Why it matters: Today's AI systems, impressive as they may be, are only able to serve a very narrow purpose. OpenAI wants to evolve that into what it calls an "artificial general intelligence" that can benefit society as a whole. With Microsoft throwing money their way that goal is now both easier to achieve and more likely to turn into something... potentially ugly.
The Redmond giant is investing an eye-watering $1 billion into OpenAI, a company famously founded by Elon Musk and Y Combinator head Sam Altman three years ago as a beacon for human-friendly AI research. This doubles the existing $1 billion commitment from its founders and various other investors.
The two companies will embark in a multiyear partnership that will see OpenAI make use of Microsoft's vast Azure infrastructure to host and train AI software and accelerate development of the much-awaited Artificial General Intelligence. In turn, the Redmond giant will get to use the advancements and bake them into their own tech, with notable examples being Azure Cognitive Services and Windows Vision Skills -- two key ingredients in the company's recipe for "intelligent edge computing."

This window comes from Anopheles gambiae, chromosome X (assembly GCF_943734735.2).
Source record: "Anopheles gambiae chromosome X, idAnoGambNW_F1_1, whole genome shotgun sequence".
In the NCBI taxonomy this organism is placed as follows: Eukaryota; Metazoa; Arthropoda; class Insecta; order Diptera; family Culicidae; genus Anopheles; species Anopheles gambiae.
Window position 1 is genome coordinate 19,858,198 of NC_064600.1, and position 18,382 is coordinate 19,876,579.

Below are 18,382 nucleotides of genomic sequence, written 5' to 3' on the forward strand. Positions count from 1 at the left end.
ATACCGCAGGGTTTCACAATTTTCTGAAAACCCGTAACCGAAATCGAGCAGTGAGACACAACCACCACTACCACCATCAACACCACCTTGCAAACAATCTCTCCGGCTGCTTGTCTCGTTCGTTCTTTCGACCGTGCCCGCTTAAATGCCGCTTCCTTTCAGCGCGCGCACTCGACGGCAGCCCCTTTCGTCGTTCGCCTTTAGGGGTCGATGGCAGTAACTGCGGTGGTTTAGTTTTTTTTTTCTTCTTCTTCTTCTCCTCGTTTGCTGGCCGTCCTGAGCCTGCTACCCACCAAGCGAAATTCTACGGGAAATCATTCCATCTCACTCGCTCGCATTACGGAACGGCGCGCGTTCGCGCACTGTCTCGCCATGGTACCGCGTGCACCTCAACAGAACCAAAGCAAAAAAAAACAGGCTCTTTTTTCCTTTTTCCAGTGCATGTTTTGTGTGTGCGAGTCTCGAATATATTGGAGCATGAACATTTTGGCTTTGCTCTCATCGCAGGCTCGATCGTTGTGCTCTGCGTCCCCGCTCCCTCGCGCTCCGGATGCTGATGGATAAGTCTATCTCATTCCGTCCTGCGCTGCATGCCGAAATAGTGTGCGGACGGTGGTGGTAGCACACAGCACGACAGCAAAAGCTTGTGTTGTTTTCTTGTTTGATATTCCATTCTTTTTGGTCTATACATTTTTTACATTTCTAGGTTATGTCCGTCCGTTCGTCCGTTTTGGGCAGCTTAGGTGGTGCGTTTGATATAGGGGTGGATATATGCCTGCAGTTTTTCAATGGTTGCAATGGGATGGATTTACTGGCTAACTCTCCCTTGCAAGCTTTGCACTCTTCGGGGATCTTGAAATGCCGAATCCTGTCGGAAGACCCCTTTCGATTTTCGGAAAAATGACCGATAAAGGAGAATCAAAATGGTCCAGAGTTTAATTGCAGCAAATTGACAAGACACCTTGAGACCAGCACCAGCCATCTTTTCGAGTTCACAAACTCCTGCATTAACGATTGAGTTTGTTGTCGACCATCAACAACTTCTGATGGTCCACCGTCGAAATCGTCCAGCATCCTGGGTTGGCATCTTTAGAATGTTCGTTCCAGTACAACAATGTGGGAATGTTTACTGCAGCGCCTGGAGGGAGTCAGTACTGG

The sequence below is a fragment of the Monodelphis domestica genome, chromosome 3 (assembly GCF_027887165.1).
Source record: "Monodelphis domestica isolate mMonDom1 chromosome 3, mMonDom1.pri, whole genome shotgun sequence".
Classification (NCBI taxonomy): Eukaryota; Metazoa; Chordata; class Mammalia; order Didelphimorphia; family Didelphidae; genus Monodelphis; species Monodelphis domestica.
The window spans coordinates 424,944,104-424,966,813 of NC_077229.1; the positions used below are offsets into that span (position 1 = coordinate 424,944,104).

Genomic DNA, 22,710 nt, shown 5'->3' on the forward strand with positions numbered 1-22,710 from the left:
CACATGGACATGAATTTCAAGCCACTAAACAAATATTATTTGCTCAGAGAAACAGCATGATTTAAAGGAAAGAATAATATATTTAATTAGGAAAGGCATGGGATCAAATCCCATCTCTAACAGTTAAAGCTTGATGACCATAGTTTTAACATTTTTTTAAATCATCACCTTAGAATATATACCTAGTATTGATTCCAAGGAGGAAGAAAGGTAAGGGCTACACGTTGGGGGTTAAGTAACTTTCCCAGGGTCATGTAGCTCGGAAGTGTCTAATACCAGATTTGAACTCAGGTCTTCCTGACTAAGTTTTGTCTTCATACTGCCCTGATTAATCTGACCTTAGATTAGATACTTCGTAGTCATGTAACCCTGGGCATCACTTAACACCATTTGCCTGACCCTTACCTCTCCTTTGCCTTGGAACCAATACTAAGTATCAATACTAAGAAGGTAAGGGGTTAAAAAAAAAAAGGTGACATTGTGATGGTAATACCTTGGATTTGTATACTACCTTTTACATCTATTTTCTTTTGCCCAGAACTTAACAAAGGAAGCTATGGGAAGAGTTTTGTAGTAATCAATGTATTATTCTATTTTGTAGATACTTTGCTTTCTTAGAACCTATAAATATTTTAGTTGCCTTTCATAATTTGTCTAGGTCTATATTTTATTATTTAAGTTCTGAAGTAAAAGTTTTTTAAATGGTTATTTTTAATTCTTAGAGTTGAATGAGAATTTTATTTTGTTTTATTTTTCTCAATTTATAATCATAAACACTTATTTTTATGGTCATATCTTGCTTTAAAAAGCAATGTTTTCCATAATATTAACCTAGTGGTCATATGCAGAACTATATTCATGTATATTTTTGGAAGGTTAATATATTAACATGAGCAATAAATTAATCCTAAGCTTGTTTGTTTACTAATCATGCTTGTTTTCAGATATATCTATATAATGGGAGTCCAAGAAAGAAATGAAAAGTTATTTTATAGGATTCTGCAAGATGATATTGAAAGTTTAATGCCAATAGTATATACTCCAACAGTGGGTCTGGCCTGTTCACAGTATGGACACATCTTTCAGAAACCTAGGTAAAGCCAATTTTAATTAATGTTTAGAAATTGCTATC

It's worth noting that when Musk and other wealthy entrepreneurs started OpenAI, it was meant to be a nonprofit research group that worked in a transparent and open way. Seeing as OpenAI also has a for-profit arm and Microsoft is jumping in on the action, it'll be interesting to see what effect it will have on the open nature of the organization's work, especially after Musk himself left it as a result of it taking a slightly different trajectory than originally intended.
In any case, this is a major win for OpenAI, who needs enormous computing power in the pursuit of its artificial general intelligence dreams. Earlier this year the researcher group showcased its OpenAI Five AI system against professional Dota 2 players, as well as a very worrisome algorithm that can churn out fake news like no other.